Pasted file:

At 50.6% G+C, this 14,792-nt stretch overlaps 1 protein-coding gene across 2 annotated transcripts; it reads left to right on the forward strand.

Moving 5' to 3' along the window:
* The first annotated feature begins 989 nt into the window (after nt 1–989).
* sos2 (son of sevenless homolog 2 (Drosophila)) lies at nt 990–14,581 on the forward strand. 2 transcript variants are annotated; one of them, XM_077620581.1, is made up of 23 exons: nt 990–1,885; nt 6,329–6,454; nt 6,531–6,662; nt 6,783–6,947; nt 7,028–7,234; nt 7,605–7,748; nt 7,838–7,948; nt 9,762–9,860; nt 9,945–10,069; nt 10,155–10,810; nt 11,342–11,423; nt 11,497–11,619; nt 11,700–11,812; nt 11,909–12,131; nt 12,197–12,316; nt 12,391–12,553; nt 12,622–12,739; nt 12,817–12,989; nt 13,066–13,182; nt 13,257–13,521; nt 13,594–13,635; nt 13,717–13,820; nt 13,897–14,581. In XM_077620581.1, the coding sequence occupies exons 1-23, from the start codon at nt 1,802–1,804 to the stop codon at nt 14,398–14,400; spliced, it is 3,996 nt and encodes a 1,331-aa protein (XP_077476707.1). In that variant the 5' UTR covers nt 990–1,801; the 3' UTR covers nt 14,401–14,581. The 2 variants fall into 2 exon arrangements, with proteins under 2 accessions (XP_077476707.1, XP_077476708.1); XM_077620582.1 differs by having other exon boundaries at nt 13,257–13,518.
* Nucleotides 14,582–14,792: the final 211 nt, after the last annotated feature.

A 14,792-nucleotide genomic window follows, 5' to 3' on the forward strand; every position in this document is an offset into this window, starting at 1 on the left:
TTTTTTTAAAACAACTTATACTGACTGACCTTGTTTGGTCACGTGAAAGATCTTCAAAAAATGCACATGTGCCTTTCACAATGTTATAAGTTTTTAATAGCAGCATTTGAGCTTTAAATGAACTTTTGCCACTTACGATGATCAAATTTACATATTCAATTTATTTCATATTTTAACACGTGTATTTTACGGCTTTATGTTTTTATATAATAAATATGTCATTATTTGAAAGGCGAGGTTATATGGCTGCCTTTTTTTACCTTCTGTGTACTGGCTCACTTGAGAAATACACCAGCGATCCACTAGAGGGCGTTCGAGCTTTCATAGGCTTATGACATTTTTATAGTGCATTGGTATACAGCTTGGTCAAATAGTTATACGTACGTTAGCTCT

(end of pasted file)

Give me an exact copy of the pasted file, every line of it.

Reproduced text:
At 50.6% G+C, this 14,792-nt stretch overlaps 1 protein-coding gene across 2 annotated transcripts; it reads left to right on the forward strand.

Moving 5' to 3' along the window:
* The first annotated feature begins 989 nt into the window (after nt 1–989).
* sos2 (son of sevenless homolog 2 (Drosophila)) lies at nt 990–14,581 on the forward strand. 2 transcript variants are annotated; one of them, XM_077620581.1, is made up of 23 exons: nt 990–1,885; nt 6,329–6,454; nt 6,531–6,662; nt 6,783–6,947; nt 7,028–7,234; nt 7,605–7,748; nt 7,838–7,948; nt 9,762–9,860; nt 9,945–10,069; nt 10,155–10,810; nt 11,342–11,423; nt 11,497–11,619; nt 11,700–11,812; nt 11,909–12,131; nt 12,197–12,316; nt 12,391–12,553; nt 12,622–12,739; nt 12,817–12,989; nt 13,066–13,182; nt 13,257–13,521; nt 13,594–13,635; nt 13,717–13,820; nt 13,897–14,581. In XM_077620581.1, the coding sequence occupies exons 1-23, from the start codon at nt 1,802–1,804 to the stop codon at nt 14,398–14,400; spliced, it is 3,996 nt and encodes a 1,331-aa protein (XP_077476707.1). In that variant the 5' UTR covers nt 990–1,801; the 3' UTR covers nt 14,401–14,581. The 2 variants fall into 2 exon arrangements, with proteins under 2 accessions (XP_077476707.1, XP_077476708.1); XM_077620582.1 differs by having other exon boundaries at nt 13,257–13,518.
* Nucleotides 14,582–14,792: the final 211 nt, after the last annotated feature.

A 14,792-nucleotide genomic window follows, 5' to 3' on the forward strand; every position in this document is an offset into this window, starting at 1 on the left:
TTTTTTTAAAACAACTTATACTGACTGACCTTGTTTGGTCACGTGAAAGATCTTCAAAAAATGCACATGTGCCTTTCACAATGTTATAAGTTTTTAATAGCAGCATTTGAGCTTTAAATGAACTTTTGCCACTTACGATGATCAAATTTACATATTCAATTTATTTCATATTTTAACACGTGTATTTTACGGCTTTATGTTTTTATATAATAAATATGTCATTATTTGAAAGGCGAGGTTATATGGCTGCCTTTTTTTACCTTCTGTGTACTGGCTCACTTGAGAAATACACCAGCGATCCACTAGAGGGCGTTCGAGCTTTCATAGGCTTATGACATTTTTATAGTGCATTGGTATACAGCTTGGTCAAATAGTTATACGTACGTTAGCTCT